Time to get productive

The world of work is an entirely different landscape from just 10 years ago, and it is no revelation to say so.  Even basic elements such as the hours and location of work have altered dramatically. Worker are now constantly connected to smartphones, tablets and high speed internet from a number of locations, so it is standard to expect an almost immediate response even outside regular working hours. This in turn has made it necessary for workers to attend to tasks from a wider range of locations more frequently than a few years ago, effectively puncturing the myth that the main office is the only place of work. On the up-side though, professionals are also increasingly proving that work can be completed productively outside traditional locations, thus building a strong case for firms to introduce a greater element of flexible working.

Late Evenings are Out-of-Bounds

Specifically, as workers are increasingly expected to be always responsive and ‘on-call’, it will come as no surprise that traditional working hours are no longer the most productive, according to the latest report commissioned by Regus. The research canvassed over 22,000 senior managers and business owners across the globe, 292 in Singapore alone, asking them where and when they are most productive. The research indicates that it is outside of office hours, before the onslaught of emails and phone calls that interrupt work flow, that office workers feel they can achieve the most work.

In particular, the survey found that it is the early bird that catches the worm as over two fifths of respondents (45%) answered that the early morning is their most productive time of day. This result is echoed in Singapore (42%), Malaysia (48%) and Japan (42%), while a more traditional preference for the regular 9-5 is still a reality in China, where 40% report this is the time they are most productive, South Korea (52%) and the Philippines (45%). Singapore businesses, which have reportedly been holding back take up of initiatives such as Free Pre-Peak travel with lack of flexible working options, should take note that not only will workers starting earlier be able to spend less on their commute, but they will also be more productive.

Conversely, at a global level, the lowest times for productivity were late evening (13%) and night time (6%).  Singapore follows suit with 14% of workers selecting the late evening and 9% the night, a trend also confirmed in Malaysia (18% and 7%), China (15% for both times), South Korea (10% and 8%), Japan (7% and 11%) and the Philippines (12% and 16%). Although workers are happy to consecrate their early mornings to their growing workloads, it appears that later in the day still remains relatively sacred to the majority of respondents. As businesses increasingly realise that if they want their employees to be available outside the regular 9 –to-5 working day, they need to seriously address the number one issue – work:life balance.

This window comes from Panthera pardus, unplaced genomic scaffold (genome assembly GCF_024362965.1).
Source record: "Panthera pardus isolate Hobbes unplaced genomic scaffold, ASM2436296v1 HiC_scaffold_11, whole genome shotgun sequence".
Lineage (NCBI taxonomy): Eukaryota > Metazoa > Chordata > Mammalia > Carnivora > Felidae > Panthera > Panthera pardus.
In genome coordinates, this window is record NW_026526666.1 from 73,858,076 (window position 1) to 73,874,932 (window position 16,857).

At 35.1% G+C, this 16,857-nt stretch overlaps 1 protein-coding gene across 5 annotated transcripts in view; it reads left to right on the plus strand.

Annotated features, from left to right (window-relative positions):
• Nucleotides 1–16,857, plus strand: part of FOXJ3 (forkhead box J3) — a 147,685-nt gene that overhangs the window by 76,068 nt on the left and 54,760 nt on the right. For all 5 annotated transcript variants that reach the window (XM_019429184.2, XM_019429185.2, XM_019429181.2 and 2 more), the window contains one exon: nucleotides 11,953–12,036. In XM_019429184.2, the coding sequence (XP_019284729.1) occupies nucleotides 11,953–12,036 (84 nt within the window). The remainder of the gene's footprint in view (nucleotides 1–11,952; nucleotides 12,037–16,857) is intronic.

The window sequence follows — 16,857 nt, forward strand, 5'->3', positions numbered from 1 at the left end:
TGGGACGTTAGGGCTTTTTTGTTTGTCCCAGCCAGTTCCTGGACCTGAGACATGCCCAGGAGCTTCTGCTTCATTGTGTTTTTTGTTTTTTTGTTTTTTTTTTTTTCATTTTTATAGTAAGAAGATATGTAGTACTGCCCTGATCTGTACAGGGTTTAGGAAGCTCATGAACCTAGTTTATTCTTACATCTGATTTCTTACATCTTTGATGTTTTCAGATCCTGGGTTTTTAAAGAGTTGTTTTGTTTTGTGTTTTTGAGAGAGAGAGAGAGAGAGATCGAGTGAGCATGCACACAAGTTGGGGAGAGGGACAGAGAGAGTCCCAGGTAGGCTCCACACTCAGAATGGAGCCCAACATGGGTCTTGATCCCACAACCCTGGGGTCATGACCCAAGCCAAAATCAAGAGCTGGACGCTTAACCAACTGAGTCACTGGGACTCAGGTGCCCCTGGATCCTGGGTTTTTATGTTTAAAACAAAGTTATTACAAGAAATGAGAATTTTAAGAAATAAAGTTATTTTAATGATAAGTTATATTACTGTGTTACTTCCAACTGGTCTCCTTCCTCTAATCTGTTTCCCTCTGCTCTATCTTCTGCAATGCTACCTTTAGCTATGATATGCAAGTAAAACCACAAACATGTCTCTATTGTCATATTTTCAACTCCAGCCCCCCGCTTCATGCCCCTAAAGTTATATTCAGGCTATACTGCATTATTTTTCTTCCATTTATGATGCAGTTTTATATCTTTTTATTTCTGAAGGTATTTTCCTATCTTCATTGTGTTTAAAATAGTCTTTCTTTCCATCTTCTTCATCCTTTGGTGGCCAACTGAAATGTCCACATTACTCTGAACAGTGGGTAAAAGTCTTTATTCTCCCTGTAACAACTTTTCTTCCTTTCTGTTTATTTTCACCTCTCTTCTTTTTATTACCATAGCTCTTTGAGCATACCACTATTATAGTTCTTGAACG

Work:Life Balance Can Increase Productivity

There is a strong drive from workers, and especially younger generations, for flexible working to become the norm. One explanation is that younger generations, having grown up with technology that enables them to be connected at all times of the day, are more aware of the important contribution that flexible working can have on work:life balance in this constantly connected era. In fact, by allowing workers to choose where they work from, be it closer to home, to a crèche, or simply to the location of their next meeting, helps workers juggle the demands of extended working hours with their personal lives.

As the hours of work expand to suit the changing nature of the working day, so does the space in which tasks are completed. No longer chained to the office, working remotely has become a common occurrence in many Singapore businesses with employees choosing to work anywhere from cafés to business centres and driving up the popularity of cost-effective co-working spaces[2].  In fact, Regus research reports that 43% of Singapore employees work outside the main office at least some of the time.

In addition to this, traditional suspicions towards remote worker productivity are continuing to be eroded as the practice becomes more popular: a recent joint experiment between Stanford and Beijing Universities showed that home workers were actually more productive than fixed office workers, were less likely to take sick leave or to resign and reported being happier.[3] However, a number of reservations against home working, such as difficulties getting supervisors to notice their performance and qualifications for promotion, are sometimes raised, often by home workers themselves.

In recognition of this, forward thinking businesses acknowledge that in order to attract top talent, they  have to provide millennials with the type of perks they value; specifically, a recent report by the Employer Alliance, shows that in Singapore 20-29 year olds are most likely to be attracted to firms that nurture a good work:life balance. However, it’s not only younger generations that are driving up the demand for flexible working in Singapore, with the same report showing that most working mothers would actually give up their positions in the company if there were no flexible work arrangements available.

Finally, businesses looking to maintain and improve the productivity of their employees (as working habits continue to evolve and the traditional working day becomes obsolete) need to offer workers a way to be productive without burning out. As the limits of both the working day and the office environment are expanded, companies offering employees the option to work outside the main office at least some of the time will reap the benefits of having a more motivated and productive workforce that can adapt working rhythms to real-world demands without sacrificing their personal lives.